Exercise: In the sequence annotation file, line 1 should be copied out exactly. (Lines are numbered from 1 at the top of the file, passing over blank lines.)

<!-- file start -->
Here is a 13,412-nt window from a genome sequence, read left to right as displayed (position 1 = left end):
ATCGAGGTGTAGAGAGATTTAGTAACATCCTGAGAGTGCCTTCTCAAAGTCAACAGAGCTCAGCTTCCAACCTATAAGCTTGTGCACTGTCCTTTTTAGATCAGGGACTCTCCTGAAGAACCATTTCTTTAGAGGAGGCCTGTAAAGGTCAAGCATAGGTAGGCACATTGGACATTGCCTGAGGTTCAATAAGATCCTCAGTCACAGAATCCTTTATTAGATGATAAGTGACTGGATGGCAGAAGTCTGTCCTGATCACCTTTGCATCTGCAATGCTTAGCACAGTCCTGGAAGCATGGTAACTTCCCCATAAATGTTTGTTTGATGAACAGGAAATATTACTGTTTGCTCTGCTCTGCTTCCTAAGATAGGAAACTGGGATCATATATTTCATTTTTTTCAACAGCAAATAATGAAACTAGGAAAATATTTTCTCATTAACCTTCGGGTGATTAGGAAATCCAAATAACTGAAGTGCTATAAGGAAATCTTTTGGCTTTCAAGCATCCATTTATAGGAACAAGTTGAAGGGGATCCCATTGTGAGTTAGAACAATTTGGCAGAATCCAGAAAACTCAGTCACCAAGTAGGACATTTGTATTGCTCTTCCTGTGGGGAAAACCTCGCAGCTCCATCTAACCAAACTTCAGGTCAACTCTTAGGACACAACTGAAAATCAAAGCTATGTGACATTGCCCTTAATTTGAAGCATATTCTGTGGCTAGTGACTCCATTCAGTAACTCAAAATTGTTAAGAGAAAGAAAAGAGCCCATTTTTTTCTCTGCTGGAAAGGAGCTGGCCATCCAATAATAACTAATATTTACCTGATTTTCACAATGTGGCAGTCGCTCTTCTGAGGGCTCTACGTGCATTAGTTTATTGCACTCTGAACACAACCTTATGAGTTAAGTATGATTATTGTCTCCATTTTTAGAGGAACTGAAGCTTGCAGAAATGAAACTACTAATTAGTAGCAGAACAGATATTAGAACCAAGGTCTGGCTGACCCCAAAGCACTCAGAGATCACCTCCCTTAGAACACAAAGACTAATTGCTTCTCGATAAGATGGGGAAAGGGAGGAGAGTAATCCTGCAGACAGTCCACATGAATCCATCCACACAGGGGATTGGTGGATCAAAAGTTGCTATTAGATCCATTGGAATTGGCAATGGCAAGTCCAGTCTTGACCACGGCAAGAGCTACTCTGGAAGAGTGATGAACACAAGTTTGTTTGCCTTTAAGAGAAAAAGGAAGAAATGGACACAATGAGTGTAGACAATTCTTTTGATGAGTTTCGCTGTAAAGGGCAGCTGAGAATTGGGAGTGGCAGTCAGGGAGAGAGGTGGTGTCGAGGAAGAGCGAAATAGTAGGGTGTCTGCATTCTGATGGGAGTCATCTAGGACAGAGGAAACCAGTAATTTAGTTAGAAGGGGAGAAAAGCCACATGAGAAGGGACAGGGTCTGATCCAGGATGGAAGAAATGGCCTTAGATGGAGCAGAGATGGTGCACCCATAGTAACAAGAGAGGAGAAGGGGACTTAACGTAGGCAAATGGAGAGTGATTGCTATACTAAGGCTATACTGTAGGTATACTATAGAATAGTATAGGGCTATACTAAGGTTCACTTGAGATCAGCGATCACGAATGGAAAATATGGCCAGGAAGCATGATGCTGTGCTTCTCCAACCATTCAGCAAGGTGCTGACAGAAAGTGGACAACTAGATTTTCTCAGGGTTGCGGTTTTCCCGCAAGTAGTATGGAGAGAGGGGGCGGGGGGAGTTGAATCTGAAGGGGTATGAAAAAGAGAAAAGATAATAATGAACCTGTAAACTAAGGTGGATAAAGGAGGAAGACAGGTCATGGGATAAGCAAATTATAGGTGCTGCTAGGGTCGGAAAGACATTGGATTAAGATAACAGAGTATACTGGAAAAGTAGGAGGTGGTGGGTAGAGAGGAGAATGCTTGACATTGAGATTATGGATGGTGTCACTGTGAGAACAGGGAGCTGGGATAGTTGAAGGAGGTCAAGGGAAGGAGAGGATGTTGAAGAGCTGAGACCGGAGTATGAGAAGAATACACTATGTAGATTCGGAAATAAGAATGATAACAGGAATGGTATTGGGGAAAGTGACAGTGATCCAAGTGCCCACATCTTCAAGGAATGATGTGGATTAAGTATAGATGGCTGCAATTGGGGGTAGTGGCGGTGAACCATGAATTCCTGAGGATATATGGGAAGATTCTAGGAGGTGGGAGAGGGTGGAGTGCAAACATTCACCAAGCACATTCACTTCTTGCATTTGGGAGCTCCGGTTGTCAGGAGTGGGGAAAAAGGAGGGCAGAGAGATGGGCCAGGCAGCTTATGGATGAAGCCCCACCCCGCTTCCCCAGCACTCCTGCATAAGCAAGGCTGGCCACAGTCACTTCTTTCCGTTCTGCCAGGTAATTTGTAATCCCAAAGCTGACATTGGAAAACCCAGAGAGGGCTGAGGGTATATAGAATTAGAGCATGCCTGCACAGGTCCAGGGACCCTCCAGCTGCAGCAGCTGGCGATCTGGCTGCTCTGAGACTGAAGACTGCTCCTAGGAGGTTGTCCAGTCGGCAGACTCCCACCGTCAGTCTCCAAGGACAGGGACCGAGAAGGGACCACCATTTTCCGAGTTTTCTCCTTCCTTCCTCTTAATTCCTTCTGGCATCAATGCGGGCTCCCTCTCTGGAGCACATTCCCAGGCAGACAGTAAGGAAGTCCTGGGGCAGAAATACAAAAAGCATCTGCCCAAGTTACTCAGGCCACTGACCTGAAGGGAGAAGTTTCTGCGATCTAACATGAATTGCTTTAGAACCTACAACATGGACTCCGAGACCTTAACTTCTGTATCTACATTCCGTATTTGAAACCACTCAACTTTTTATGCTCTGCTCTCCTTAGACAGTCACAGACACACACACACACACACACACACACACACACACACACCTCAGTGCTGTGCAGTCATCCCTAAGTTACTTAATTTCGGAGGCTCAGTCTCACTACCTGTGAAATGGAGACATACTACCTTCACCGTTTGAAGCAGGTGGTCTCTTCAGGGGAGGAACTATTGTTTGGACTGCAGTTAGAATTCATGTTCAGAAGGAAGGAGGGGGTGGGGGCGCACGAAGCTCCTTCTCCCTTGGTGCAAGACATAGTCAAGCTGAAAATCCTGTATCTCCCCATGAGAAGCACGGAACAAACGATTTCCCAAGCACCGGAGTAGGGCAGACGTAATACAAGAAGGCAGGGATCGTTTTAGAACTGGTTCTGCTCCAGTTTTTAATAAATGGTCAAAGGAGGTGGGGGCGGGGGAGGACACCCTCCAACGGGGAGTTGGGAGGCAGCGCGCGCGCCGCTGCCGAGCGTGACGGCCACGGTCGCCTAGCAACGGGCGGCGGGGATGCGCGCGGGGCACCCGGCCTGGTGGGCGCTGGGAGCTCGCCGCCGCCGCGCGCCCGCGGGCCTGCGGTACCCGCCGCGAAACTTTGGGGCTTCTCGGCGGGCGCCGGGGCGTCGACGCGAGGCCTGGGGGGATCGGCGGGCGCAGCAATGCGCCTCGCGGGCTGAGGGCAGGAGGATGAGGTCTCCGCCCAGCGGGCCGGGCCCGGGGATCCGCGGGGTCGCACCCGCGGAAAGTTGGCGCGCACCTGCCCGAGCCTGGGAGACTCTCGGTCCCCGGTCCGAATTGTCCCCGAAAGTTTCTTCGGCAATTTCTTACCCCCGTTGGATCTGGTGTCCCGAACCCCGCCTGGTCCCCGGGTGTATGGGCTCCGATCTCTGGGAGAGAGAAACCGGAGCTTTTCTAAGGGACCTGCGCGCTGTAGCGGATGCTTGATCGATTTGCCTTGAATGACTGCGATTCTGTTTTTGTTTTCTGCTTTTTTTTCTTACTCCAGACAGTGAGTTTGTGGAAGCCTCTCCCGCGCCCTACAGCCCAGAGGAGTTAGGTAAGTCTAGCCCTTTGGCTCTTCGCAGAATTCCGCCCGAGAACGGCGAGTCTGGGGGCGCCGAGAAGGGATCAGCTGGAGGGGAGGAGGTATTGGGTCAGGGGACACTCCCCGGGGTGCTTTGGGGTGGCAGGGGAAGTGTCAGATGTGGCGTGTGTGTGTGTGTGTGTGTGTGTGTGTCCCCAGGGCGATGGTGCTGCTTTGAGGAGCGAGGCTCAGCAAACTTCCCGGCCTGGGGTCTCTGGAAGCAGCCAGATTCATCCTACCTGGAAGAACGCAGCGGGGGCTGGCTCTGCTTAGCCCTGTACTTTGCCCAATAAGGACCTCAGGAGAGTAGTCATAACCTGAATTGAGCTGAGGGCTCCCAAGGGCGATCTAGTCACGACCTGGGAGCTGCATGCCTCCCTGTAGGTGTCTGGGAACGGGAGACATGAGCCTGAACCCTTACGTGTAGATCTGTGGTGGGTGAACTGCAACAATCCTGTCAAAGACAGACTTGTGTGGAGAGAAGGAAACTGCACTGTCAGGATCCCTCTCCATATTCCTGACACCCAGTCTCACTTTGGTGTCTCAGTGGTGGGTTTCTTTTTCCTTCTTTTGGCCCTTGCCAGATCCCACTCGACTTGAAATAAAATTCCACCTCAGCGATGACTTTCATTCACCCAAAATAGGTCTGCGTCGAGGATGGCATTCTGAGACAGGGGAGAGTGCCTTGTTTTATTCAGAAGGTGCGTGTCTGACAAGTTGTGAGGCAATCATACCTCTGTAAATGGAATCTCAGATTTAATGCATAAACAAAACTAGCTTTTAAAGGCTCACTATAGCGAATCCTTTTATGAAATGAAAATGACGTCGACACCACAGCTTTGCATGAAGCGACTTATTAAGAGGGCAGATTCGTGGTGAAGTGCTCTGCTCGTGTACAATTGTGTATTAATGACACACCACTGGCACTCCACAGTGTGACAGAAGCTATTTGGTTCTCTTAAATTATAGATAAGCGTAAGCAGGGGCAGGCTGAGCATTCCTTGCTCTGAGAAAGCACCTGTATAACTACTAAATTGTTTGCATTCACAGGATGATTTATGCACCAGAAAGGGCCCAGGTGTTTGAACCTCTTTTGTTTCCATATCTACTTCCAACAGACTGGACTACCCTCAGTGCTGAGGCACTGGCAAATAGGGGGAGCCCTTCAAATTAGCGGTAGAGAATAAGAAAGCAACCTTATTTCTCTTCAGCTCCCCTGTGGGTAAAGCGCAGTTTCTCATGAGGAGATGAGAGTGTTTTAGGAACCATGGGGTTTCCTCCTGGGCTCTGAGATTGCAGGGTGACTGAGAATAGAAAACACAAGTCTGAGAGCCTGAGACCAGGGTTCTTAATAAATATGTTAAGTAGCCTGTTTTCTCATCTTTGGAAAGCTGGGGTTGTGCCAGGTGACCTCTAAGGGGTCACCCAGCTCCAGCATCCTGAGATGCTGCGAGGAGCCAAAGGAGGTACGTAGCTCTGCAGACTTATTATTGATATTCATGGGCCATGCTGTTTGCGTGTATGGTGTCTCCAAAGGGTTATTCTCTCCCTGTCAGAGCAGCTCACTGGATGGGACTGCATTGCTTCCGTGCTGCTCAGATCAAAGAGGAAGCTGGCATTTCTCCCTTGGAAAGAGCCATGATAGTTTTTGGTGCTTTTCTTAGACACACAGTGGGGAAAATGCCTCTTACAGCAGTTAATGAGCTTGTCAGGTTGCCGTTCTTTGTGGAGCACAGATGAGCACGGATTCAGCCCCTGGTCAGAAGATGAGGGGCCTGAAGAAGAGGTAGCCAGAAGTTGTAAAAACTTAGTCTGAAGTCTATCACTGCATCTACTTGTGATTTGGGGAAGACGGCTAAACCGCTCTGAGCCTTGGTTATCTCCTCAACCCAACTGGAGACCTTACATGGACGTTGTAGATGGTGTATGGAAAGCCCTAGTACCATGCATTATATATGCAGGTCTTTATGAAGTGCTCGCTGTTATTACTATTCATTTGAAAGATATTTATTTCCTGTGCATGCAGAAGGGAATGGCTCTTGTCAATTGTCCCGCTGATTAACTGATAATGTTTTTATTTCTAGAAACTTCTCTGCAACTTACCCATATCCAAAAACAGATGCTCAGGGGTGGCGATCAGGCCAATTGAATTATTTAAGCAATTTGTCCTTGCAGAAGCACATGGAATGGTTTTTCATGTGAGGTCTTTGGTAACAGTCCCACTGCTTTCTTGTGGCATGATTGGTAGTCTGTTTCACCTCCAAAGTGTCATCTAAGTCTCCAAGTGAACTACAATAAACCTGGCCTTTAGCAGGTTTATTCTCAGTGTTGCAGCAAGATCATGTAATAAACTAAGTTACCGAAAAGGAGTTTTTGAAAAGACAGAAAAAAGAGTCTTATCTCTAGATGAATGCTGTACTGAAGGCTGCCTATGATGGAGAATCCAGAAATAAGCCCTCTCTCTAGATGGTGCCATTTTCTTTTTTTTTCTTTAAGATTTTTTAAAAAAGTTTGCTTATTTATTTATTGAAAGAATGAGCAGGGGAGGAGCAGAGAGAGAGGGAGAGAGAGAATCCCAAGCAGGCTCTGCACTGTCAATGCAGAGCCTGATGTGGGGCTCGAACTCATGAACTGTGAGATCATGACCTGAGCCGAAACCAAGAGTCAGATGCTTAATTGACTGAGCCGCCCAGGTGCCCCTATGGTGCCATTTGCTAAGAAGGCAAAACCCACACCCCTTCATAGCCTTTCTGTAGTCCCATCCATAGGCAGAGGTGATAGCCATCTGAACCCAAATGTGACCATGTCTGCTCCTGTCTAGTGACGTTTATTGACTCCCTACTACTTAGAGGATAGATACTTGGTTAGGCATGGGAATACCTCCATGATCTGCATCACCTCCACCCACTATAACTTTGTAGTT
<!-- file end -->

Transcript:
Here is a 13,412-nt window from a genome sequence, read left to right as displayed (position 1 = left end):